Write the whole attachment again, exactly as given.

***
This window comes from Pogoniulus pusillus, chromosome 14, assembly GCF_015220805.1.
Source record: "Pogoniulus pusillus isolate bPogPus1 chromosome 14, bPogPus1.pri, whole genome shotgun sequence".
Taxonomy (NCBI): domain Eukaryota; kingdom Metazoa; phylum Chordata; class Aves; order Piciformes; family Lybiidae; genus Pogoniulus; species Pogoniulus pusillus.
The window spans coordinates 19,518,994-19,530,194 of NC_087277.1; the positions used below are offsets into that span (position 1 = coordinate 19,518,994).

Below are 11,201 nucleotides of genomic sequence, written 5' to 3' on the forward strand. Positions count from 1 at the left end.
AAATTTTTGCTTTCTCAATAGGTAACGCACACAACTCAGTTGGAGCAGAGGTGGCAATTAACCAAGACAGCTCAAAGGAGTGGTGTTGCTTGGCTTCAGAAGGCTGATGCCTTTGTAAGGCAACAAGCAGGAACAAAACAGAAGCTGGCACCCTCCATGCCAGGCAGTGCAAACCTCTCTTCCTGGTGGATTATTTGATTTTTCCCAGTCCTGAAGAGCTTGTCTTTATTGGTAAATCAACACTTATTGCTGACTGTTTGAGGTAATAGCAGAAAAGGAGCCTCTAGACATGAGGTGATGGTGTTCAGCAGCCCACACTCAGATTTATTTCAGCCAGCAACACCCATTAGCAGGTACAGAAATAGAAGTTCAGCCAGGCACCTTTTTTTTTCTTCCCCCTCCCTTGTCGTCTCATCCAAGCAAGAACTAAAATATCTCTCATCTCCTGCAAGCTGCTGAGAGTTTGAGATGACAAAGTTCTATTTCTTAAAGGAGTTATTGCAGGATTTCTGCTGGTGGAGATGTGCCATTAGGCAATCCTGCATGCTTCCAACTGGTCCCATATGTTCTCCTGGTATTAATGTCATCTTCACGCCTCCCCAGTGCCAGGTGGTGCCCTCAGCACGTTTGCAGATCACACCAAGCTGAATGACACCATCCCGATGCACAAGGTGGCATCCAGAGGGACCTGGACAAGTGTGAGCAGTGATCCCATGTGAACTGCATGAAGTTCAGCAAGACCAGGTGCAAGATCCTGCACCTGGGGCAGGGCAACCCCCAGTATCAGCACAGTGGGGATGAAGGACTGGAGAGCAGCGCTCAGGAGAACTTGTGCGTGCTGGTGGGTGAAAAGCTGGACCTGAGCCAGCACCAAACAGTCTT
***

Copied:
This window comes from Pogoniulus pusillus, chromosome 14, assembly GCF_015220805.1.
Source record: "Pogoniulus pusillus isolate bPogPus1 chromosome 14, bPogPus1.pri, whole genome shotgun sequence".
Taxonomy (NCBI): domain Eukaryota; kingdom Metazoa; phylum Chordata; class Aves; order Piciformes; family Lybiidae; genus Pogoniulus; species Pogoniulus pusillus.
The window spans coordinates 19,518,994-19,530,194 of NC_087277.1; the positions used below are offsets into that span (position 1 = coordinate 19,518,994).

Below are 11,201 nucleotides of genomic sequence, written 5' to 3' on the forward strand. Positions count from 1 at the left end.
AAATTTTTGCTTTCTCAATAGGTAACGCACACAACTCAGTTGGAGCAGAGGTGGCAATTAACCAAGACAGCTCAAAGGAGTGGTGTTGCTTGGCTTCAGAAGGCTGATGCCTTTGTAAGGCAACAAGCAGGAACAAAACAGAAGCTGGCACCCTCCATGCCAGGCAGTGCAAACCTCTCTTCCTGGTGGATTATTTGATTTTTCCCAGTCCTGAAGAGCTTGTCTTTATTGGTAAATCAACACTTATTGCTGACTGTTTGAGGTAATAGCAGAAAAGGAGCCTCTAGACATGAGGTGATGGTGTTCAGCAGCCCACACTCAGATTTATTTCAGCCAGCAACACCCATTAGCAGGTACAGAAATAGAAGTTCAGCCAGGCACCTTTTTTTTTCTTCCCCCTCCCTTGTCGTCTCATCCAAGCAAGAACTAAAATATCTCTCATCTCCTGCAAGCTGCTGAGAGTTTGAGATGACAAAGTTCTATTTCTTAAAGGAGTTATTGCAGGATTTCTGCTGGTGGAGATGTGCCATTAGGCAATCCTGCATGCTTCCAACTGGTCCCATATGTTCTCCTGGTATTAATGTCATCTTCACGCCTCCCCAGTGCCAGGTGGTGCCCTCAGCACGTTTGCAGATCACACCAAGCTGAATGACACCATCCCGATGCACAAGGTGGCATCCAGAGGGACCTGGACAAGTGTGAGCAGTGATCCCATGTGAACTGCATGAAGTTCAGCAAGACCAGGTGCAAGATCCTGCACCTGGGGCAGGGCAACCCCCAGTATCAGCACAGTGGGGATGAAGGACTGGAGAGCAGCGCTCAGGAGAACTTGTGCGTGCTGGTGGGTGAAAAGCTGGACCTGAGCCAGCACCAAACAGTCTT